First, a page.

New London's Solomon Schechter Academy turns 40

New London - Nestled in a mostly residential area of New London is a tiny Jewish day school that parents rave about.

The Solomon Schechter Academy, a school currently serving 33 children from pre-kindergarten through sixth grade, is celebrating its 40th anniversary this year. For a school that started out unsure about its future, swelled to more than 90 children in the early 1990s and is readjusting to its smaller size, reaching 40 is a momentous occasion.

On Monday afternoon, children at the 33-student school were busy singing and painting in preparation for tonight's Arts Night, a community event Mayor Daryl Justin Finizio is expected to attend.

Arts Night will begin at 6:30 p.m. in the Beth El Synagogue with a demonstration of student art projects followed by a musical.

Children clustered together in the art room on Monday, adding some final brush strokes to their projects underneath the paper snowflakes and masks that dangled from the room's ceiling.

In the music room, the school's two sixth-graders - Ariel Sapozhnikov and Noah Shafner - rehearsed a song they'll sing with the pre-kindergarden students. During the song's chorus, the pre-kindergarteners echoed the older kids in a manner that was more shouting than singing.

The song, "Alef Bet," is how the young children learn the Hebrew alphabet, said Head of School Karen Rosenberg. SSA incorporated into this year's musical, "Harmony High," a story about a school where everyone sings.

"Harmony High" is a perfect fit for the school, said Rosenberg, because it demonstrates "the idea that learning should be an enjoyable experience."

That philosophy was foreign to Nelly Abramova when she first stumbled upon SSA, and it was the reason she decided to enroll her daughter Yana.

Abramova had never planned to send her daughter to a private Jewish school, but a mother suggested SSA at a child's birthday party.

Yana was a shy child, and the Abramovas speak Russian at home, so Nelly Abramova was worried about her daughter's ability to fit in at school and become more proficient at English. After a tour of SSA, Abramova "had this great hope that she would fit in here."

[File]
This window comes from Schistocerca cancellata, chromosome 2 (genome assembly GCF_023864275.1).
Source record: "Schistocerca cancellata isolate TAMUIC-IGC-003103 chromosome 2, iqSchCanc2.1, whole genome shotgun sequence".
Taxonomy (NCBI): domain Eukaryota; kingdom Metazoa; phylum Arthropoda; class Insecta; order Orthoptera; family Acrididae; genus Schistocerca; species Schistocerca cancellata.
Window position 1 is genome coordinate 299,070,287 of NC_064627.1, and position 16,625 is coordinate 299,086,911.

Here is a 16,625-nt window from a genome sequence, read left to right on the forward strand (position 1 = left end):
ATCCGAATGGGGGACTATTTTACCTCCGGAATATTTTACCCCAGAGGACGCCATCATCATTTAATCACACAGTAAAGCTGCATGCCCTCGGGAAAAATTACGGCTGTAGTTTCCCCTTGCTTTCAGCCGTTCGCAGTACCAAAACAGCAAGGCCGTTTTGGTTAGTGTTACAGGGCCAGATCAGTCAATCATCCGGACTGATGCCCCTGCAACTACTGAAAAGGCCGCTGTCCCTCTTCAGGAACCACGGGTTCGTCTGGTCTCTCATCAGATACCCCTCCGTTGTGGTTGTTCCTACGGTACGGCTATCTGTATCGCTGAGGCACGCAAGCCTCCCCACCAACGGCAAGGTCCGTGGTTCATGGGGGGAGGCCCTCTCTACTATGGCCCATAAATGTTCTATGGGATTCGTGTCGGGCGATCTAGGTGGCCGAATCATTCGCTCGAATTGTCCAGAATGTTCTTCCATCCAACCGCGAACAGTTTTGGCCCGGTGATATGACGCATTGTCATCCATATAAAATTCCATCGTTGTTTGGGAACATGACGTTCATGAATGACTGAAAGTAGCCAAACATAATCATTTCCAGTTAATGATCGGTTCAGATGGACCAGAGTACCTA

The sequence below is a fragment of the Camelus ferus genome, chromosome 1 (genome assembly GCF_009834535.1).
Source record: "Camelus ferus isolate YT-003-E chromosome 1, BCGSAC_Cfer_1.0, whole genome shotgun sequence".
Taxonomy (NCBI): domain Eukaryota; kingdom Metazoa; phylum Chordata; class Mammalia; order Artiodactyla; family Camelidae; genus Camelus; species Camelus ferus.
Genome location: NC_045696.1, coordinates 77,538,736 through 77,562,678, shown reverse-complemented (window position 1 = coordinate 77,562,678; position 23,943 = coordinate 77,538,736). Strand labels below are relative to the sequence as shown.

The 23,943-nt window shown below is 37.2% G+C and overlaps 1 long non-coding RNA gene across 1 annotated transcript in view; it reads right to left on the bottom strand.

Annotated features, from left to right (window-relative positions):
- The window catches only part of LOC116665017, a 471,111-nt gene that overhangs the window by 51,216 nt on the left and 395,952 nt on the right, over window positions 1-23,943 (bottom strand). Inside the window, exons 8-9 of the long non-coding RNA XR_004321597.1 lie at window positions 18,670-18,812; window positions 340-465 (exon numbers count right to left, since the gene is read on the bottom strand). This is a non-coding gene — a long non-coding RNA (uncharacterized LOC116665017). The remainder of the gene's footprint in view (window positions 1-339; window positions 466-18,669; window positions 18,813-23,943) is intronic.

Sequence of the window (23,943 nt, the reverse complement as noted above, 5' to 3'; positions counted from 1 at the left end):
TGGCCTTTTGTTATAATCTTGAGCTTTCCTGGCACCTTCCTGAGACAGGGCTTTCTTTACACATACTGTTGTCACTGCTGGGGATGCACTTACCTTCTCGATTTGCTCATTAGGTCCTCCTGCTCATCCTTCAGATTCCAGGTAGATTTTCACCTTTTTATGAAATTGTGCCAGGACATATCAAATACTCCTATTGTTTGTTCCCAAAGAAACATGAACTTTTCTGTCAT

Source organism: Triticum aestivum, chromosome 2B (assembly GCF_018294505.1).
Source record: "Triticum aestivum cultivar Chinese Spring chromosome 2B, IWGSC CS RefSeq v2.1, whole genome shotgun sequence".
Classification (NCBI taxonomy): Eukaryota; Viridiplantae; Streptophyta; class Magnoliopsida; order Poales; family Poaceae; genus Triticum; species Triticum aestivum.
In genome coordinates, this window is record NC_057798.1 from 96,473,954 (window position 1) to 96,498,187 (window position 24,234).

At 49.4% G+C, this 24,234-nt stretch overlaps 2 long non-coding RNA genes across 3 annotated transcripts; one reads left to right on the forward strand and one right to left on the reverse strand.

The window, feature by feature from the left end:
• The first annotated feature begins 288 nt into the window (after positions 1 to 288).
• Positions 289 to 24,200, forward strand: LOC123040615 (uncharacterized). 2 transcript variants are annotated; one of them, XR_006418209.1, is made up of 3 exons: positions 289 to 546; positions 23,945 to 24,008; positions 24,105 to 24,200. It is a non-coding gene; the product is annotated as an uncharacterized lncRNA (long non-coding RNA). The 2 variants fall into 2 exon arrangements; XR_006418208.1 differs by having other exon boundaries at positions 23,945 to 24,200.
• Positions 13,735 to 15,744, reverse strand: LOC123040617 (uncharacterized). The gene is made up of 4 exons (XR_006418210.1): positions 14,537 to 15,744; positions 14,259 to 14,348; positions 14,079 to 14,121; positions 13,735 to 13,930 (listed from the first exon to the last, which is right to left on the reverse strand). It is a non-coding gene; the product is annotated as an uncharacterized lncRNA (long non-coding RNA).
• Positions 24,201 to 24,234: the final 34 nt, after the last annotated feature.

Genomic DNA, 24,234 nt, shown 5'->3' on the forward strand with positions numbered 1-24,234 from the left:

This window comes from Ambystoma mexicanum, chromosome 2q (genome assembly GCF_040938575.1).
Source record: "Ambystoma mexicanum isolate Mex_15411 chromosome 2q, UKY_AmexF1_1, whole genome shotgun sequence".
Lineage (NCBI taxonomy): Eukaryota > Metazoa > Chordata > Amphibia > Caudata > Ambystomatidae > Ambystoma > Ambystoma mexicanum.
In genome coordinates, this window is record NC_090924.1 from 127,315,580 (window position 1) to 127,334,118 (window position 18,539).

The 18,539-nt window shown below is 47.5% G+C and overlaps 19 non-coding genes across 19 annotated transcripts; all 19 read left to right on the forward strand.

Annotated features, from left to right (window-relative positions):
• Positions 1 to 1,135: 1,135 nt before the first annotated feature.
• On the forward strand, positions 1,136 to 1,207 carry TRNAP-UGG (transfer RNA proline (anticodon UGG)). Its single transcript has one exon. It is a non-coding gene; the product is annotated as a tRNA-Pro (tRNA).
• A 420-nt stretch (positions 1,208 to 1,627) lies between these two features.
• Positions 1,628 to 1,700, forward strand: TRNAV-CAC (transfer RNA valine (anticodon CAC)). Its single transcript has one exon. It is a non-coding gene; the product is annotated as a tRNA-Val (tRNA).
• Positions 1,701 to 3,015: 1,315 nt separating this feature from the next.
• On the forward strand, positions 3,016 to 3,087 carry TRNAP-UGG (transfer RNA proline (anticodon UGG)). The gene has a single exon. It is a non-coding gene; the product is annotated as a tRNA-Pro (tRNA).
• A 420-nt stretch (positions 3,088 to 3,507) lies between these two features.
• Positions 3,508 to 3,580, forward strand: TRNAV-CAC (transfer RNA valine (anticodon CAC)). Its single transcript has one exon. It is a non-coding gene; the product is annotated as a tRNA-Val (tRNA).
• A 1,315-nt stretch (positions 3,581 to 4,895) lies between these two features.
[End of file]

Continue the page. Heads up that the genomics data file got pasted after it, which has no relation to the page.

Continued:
And she has. Her English vocabulary has grown, and Abramova said she begs to stay at school when the day ends. She credits Yana's development in part to the individualized attention students at SSA receive.

"Everybody feels very comfortable and happy here," said Abramova, describing how teachers go out of their way to find tasty, gluten-free recipes because one student is gluten intolerant.

Abramova, who never felt comfortable in school growing up, said SSA seems like "some kind of resort."

That individual focus culminates in the graduation project, in which sixth-graders research a topic important to them and give a speech about it at graduation.

Ariel, who hopes to be a doctor when she grows up, decided to do her project on the health impacts of eating genetically modified foods. Noah, a talented piano and harpsichord player who hopes to turn music into a career, is focusing on Jewish composers and the influence of Judaism on classical music.

Those kinds of creative projects are part of the reason Ellen Adelman-Hyde chose to drive her three sons from Bozrah to attend the school.

She described a first-grade social studies lesson in which the teacher arranged the classroom desks like an airplane with a teddy bear as the pilot and showed "in-flight movies" featuring different countries. The teacher stamped fake passports for each country the class "visited."

Adelman-Hyde's three sons still have their "passports."

She does occasionally worry, however, about the school becoming too small to sustain itself. Rosenberg said the size has caused budgetary problems, so they're working on the school's efficiency.

But they're also focused on "shrinking in a positive manner" and treating the small size as an opportunity to make the learning experience more personalized for each child, focusing on arts and social skills in addition to academics.

After all, as Rosenberg described it, "This is the place you teach (children) how they should grow up."


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